Sorting Through Recycling Bins to Learn about Alcohol Use
Low-tech method provided data on drinking habits in older adults
Published on November 24, 2014
COLUMBUS, Ohio – When researchers wanted to verify alcohol-use survey results at a senior housing center, they came up with a novel way to measure residents’ drinking: Count the empty bottles in recycling bins.
Scientists compared the recycling bin results with two residential surveys gauging drinking habits of people living in a San Diego complex for low-income, older adults.
“We were able to check how much the residents said they were drinking with the empty beer, wine and liquor containers they were actually putting in the recycling bins,” said John Clapp, co-author of the study and professor of social work at The Ohio State University.
“In addition, we got important information from the recycling bins that you can’t get from our two surveys, such as time patterns in drinking.”
One of the most important results from the recycling data was that the amount of alcohol use showed a predictable pattern, spiking in the days after the residents received their social security checks and around holidays.
“That’s not surprising, but it is not something that has been studied before in older adults,” Clapp said.
“It suggests that social workers and others should target their alcoholism prevention programming to these times when there is the most alcohol use.”
The study appears in a recent issue of the journal Alcoholism: Clinical and Experimental Research.
This research began when Clapp was a professor of social work at San Diego State University. The managers of a housing complex for older, low-income adults approached him because they were troubled about alcohol use among their residents.
Clapp and his colleagues conducted a survey, but the management was concerned that it wasn’t capturing the full extent of drinking among those who lived there.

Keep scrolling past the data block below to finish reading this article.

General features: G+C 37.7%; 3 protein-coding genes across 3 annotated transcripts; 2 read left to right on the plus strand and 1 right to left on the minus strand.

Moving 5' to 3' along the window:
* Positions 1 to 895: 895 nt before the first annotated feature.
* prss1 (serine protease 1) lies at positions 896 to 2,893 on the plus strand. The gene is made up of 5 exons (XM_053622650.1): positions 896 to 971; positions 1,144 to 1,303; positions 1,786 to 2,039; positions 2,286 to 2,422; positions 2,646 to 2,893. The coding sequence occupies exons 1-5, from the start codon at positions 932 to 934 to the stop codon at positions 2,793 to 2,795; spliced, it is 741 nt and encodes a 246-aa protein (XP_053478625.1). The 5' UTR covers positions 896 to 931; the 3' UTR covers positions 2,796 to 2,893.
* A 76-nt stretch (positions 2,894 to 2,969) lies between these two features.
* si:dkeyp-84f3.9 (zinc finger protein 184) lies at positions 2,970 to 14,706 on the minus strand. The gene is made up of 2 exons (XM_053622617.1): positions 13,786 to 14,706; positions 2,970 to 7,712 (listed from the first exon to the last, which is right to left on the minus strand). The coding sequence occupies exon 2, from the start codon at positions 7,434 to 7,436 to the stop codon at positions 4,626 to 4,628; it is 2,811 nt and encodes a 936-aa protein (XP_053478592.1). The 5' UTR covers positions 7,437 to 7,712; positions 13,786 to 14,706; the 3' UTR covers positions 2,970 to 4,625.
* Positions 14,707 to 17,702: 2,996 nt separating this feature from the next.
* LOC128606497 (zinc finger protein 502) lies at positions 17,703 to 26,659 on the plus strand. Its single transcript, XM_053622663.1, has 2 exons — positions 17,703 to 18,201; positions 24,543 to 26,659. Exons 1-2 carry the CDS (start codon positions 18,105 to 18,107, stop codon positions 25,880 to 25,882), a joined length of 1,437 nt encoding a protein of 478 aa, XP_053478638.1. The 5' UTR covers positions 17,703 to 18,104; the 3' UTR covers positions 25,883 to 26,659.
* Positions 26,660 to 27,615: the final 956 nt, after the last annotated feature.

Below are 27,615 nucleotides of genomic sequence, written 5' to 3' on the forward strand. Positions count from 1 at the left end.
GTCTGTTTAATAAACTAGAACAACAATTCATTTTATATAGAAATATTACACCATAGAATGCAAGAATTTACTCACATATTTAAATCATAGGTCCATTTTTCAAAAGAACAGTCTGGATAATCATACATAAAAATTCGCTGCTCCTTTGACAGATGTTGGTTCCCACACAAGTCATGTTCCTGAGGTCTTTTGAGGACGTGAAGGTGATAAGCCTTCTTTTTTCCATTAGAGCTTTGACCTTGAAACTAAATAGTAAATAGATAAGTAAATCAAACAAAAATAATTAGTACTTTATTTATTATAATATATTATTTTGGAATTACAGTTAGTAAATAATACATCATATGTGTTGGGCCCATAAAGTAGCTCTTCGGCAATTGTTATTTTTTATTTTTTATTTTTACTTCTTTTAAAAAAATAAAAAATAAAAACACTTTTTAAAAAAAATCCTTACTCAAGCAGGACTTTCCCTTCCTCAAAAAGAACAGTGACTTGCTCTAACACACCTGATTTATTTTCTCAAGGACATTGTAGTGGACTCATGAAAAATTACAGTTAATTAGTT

That’s when the researchers decided to use recycling as a way to further probe alcohol use. They put two recycling bins on five floors of the residential center and checked them twice a week for more than a year (55 weeks), collecting all the beer, wine and liquor containers.
They then calculated the number of standard drinks (12 ounces of beer, 5 ounces of wine or 1.5 ounces of liquor) consumed by the residents each week.
During the study, 3,014 recycled alcohol containers representing 14,103 standard drinks were collected from the residential center. The number of standard drinks estimated from the recycling bins was actually slightly lower than what the residents reported they drank in the survey (174 participated in the survey).
That’s not surprising, Clapp said, since residents probably threw out some alcohol containers in the trash rather than recycling them or got rid of the containers in other ways.
Overall, the researchers estimated that about 10 percent of the residents (25 percent of those who said they drank alcohol) were at risk for alcohol abuse.
“It was important to learn this because limited research has been conducted on the prevalence of drinking among low-income older adults,” Clapp said.
He said the use of recycling bins to measure alcohol use could be a good way to study people living in places like fraternities and residence halls.
“This type of research is inexpensive, unobtrusive and relatively easy to do,” Clapp said.
Co-authors on the study were Mark Reed and Maria Gonzalez of San Diego State University; Brandi Martel of the U.S. Centers for Disease Control; and Danielle Ruderman of Ohio State.